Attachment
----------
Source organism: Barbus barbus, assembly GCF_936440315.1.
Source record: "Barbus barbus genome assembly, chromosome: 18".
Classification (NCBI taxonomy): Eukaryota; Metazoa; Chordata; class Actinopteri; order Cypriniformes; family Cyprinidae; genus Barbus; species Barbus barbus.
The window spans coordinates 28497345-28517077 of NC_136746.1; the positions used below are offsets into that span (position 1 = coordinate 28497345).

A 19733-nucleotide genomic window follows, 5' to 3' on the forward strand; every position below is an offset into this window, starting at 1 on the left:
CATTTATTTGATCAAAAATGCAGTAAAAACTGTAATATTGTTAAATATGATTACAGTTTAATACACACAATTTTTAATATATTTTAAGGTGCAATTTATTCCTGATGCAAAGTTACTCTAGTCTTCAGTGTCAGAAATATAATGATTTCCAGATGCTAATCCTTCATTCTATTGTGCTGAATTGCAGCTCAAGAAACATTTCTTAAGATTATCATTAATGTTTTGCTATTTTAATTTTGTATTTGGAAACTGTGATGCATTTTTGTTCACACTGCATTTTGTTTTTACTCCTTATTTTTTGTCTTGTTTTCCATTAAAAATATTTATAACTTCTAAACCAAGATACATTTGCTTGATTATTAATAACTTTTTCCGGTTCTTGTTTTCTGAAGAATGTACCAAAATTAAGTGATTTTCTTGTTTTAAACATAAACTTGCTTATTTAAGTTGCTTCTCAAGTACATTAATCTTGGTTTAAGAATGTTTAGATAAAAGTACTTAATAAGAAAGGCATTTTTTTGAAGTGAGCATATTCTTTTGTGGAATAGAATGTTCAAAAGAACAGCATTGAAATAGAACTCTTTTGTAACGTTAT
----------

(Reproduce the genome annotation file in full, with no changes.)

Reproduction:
Source organism: Barbus barbus, assembly GCF_936440315.1.
Source record: "Barbus barbus genome assembly, chromosome: 18".
Classification (NCBI taxonomy): Eukaryota; Metazoa; Chordata; class Actinopteri; order Cypriniformes; family Cyprinidae; genus Barbus; species Barbus barbus.
The window spans coordinates 28497345-28517077 of NC_136746.1; the positions used below are offsets into that span (position 1 = coordinate 28497345).

A 19733-nucleotide genomic window follows, 5' to 3' on the forward strand; every position below is an offset into this window, starting at 1 on the left:
CATTTATTTGATCAAAAATGCAGTAAAAACTGTAATATTGTTAAATATGATTACAGTTTAATACACACAATTTTTAATATATTTTAAGGTGCAATTTATTCCTGATGCAAAGTTACTCTAGTCTTCAGTGTCAGAAATATAATGATTTCCAGATGCTAATCCTTCATTCTATTGTGCTGAATTGCAGCTCAAGAAACATTTCTTAAGATTATCATTAATGTTTTGCTATTTTAATTTTGTATTTGGAAACTGTGATGCATTTTTGTTCACACTGCATTTTGTTTTTACTCCTTATTTTTTGTCTTGTTTTCCATTAAAAATATTTATAACTTCTAAACCAAGATACATTTGCTTGATTATTAATAACTTTTTCCGGTTCTTGTTTTCTGAAGAATGTACCAAAATTAAGTGATTTTCTTGTTTTAAACATAAACTTGCTTATTTAAGTTGCTTCTCAAGTACATTAATCTTGGTTTAAGAATGTTTAGATAAAAGTACTTAATAAGAAAGGCATTTTTTTGAAGTGAGCATATTCTTTTGTGGAATAGAATGTTCAAAAGAACAGCATTGAAATAGAACTCTTTTGTAACGTTAT